Air

EPA to keep strict gas mileage standards in place

A BP gas station in Hoboken, N.J.

A BP gas station in Hoboken, N.J.  (AP)

The Obama administration has decided not to change government fuel economy requirements for cars and light trucks despite protests from automakers.

Environmental Protection Agency Administrator Gina McCarthy said that based on the agency's technical analysis, automakers can meet emissions standards and fuel economy requirements for model years 2022 to 2025. The standards will nearly double new-car gas mileage, dramatically cut carbon pollution, maintain regulatory certainty for the auto industry and save U.S. drivers billions in gasoline costs, the EPA said in a statement Wednesday.

The decision means that automakers will still have to meet strict fuel economy requirements and that companies likely will continue building small cars and electric vehicles still even though people are buying more SUVs and trucks. The standards had required the fleet of new cars to average 54.5 miles per gallon. But there was a built-in reduction if buying habits changed, dropping the number to 50.8.

"Although EPA's technical analysis indicates that the standards could be strengthened for model years 2022-2025, proposing to leave the current standards in place provides greater certainty to the auto industry for product planning and engineering. This will enable long-term planning in the auto industry, while also benefiting consumers and the environment," McCarthy said in the statement.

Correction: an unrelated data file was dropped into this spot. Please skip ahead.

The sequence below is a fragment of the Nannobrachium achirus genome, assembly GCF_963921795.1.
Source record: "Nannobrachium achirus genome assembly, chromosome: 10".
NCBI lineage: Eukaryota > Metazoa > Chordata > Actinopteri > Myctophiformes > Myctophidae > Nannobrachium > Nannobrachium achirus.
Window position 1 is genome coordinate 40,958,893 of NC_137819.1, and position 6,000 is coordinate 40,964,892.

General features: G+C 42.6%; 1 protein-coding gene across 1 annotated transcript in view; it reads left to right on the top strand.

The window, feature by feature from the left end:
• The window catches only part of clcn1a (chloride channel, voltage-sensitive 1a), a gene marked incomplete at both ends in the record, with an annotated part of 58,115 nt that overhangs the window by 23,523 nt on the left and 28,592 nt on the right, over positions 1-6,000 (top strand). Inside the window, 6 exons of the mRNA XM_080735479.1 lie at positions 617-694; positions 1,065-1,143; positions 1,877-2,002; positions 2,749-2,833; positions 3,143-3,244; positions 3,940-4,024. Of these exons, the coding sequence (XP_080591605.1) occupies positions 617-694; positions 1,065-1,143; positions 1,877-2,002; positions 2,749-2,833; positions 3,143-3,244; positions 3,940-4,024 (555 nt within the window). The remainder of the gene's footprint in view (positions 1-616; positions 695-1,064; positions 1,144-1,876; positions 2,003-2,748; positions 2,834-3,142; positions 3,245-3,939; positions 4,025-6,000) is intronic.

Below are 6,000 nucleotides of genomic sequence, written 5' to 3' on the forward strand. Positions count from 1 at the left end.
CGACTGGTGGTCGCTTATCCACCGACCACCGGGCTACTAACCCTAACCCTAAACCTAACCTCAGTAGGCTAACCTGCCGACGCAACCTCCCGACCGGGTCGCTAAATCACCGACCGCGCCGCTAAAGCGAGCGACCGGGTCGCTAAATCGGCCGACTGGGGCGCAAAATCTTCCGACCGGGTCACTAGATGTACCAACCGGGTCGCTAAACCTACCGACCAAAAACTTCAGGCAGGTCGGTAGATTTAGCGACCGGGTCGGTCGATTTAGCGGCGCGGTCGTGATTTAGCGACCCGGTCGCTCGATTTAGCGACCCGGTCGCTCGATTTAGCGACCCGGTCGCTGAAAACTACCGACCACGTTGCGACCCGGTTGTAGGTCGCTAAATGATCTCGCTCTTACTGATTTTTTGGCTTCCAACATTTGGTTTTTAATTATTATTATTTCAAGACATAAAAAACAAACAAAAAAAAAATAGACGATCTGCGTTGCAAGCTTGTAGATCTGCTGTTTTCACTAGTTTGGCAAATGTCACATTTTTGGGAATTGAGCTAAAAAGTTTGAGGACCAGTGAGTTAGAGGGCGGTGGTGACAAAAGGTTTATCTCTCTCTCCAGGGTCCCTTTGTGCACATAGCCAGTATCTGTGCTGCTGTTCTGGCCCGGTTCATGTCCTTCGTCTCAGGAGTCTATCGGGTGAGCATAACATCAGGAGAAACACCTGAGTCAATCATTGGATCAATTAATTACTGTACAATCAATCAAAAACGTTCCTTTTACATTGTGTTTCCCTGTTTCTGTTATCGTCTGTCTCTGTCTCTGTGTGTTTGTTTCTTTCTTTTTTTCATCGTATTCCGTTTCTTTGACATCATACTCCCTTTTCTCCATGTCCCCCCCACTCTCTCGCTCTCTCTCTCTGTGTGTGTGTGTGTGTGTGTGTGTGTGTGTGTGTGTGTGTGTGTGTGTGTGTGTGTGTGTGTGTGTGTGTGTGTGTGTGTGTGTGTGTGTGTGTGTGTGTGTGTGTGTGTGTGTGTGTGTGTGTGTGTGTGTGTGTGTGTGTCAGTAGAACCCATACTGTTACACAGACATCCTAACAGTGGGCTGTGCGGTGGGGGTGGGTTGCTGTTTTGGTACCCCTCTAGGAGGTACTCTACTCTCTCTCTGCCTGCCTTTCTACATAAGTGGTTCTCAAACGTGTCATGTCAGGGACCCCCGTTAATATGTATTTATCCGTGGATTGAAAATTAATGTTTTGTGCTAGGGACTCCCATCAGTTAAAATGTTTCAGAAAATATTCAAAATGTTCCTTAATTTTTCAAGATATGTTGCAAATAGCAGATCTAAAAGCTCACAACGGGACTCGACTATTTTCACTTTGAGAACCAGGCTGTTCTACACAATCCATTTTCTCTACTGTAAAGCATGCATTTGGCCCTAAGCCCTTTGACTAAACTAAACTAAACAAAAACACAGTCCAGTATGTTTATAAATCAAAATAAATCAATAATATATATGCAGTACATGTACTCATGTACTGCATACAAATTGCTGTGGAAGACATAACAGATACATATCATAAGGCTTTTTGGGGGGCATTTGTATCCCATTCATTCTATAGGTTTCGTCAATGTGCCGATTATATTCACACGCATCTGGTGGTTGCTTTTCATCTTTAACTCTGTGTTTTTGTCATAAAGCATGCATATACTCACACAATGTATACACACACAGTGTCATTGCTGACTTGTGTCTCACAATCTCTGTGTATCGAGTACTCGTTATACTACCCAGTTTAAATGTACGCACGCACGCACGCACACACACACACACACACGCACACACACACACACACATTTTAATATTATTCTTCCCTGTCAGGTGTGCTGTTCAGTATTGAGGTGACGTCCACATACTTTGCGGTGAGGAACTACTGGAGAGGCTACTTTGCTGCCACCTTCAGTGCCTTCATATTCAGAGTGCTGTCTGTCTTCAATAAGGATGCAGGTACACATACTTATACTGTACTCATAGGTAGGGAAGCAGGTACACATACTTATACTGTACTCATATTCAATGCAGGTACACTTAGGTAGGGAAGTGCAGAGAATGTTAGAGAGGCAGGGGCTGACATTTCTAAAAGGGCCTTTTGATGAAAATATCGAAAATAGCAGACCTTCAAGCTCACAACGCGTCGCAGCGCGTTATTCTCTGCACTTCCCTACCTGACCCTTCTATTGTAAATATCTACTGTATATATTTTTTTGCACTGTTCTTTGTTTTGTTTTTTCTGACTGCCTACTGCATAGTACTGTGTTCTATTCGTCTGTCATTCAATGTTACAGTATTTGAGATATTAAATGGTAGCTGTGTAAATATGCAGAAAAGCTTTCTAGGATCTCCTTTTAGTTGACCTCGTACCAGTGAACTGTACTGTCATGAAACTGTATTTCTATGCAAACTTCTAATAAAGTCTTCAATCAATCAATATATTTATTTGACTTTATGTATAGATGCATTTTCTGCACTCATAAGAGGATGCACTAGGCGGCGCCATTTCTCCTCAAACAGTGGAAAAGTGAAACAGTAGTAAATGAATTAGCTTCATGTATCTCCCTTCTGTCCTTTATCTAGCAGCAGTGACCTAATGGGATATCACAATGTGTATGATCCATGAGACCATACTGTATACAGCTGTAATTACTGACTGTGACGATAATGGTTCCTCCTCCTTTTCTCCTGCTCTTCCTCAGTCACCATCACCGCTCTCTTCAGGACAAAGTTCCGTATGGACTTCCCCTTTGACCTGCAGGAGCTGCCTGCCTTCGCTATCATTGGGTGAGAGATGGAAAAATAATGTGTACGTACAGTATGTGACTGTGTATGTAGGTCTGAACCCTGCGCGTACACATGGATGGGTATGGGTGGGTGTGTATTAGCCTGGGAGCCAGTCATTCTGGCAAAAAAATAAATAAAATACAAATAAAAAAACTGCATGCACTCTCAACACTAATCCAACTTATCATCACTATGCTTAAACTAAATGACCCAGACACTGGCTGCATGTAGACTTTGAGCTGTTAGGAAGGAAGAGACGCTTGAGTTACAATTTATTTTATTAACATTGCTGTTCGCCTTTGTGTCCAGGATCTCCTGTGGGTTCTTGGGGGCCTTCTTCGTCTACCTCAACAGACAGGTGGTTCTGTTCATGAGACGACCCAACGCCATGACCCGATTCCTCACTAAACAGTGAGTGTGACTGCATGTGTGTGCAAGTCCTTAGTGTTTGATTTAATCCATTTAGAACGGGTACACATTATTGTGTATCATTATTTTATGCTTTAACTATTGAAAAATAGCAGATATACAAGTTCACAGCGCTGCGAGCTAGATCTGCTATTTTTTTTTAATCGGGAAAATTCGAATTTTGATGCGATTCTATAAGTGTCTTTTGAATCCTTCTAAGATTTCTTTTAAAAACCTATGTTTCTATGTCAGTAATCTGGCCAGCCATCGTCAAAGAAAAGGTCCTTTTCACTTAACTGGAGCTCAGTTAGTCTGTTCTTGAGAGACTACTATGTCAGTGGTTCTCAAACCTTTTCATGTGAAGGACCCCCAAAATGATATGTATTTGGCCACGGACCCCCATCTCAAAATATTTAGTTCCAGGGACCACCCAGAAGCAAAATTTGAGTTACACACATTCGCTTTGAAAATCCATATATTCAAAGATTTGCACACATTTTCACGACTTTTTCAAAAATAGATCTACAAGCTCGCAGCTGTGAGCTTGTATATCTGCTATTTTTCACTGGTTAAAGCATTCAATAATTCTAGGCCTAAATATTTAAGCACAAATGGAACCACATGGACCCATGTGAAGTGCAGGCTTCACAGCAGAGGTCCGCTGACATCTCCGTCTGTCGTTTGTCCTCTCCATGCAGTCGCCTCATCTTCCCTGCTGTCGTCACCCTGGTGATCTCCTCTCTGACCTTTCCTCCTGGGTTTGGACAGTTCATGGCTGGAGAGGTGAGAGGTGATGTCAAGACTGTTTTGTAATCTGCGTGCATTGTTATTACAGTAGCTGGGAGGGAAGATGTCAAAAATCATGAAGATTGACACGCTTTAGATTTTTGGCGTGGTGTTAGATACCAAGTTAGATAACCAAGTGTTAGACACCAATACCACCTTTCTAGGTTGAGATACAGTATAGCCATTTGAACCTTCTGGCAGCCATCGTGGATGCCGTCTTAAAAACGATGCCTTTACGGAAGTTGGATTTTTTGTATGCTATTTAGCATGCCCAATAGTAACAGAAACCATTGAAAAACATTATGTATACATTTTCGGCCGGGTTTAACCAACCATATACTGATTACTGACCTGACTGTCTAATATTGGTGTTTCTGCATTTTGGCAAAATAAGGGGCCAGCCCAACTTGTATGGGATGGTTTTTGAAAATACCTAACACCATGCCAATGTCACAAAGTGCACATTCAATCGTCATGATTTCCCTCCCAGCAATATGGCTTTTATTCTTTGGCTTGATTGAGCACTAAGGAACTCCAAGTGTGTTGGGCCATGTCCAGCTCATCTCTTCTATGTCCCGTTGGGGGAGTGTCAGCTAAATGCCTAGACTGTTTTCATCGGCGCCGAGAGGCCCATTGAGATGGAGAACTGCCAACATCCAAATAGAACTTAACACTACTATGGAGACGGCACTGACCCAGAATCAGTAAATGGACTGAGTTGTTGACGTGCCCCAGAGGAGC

EPA BEGINS PROCESS TO REGULATE TOXIC, WIDELY USED CHEMICALS

The EPA will take public comments on the decision until Dec. 30. Dan Becker, director of the Safe Climate Campaign environmental group, said the agency plans to finalize the decision before President-elect Donald Trump is inaugurated in January. It's uncertain what the Trump administration will do with the requirements.

Trump has stated that he wants to end some government regulations and has said in the past that he wants to get rid of the EPA. Leading Trump's transition team on the EPA is Myron Ebell, director of the Center for Energy and Environment at the Competitive Enterprise Institute, a libertarian think tank that gets financial support from the fossil fuel industry and that opposes "global-warming alarmism." Though his academic credentials are in philosophy and political theory, Ebell is an enthusiastic denier of the voluminous scientific data that show the planet is warming and that burning fossil fuels is primarily to blame.

Becker says the standards cut oil use, save people money on gas and reduce pollution. "Numerous studies demonstrate that automakers have ample, affordable technology to achieve the program's cost-effective goals," he said.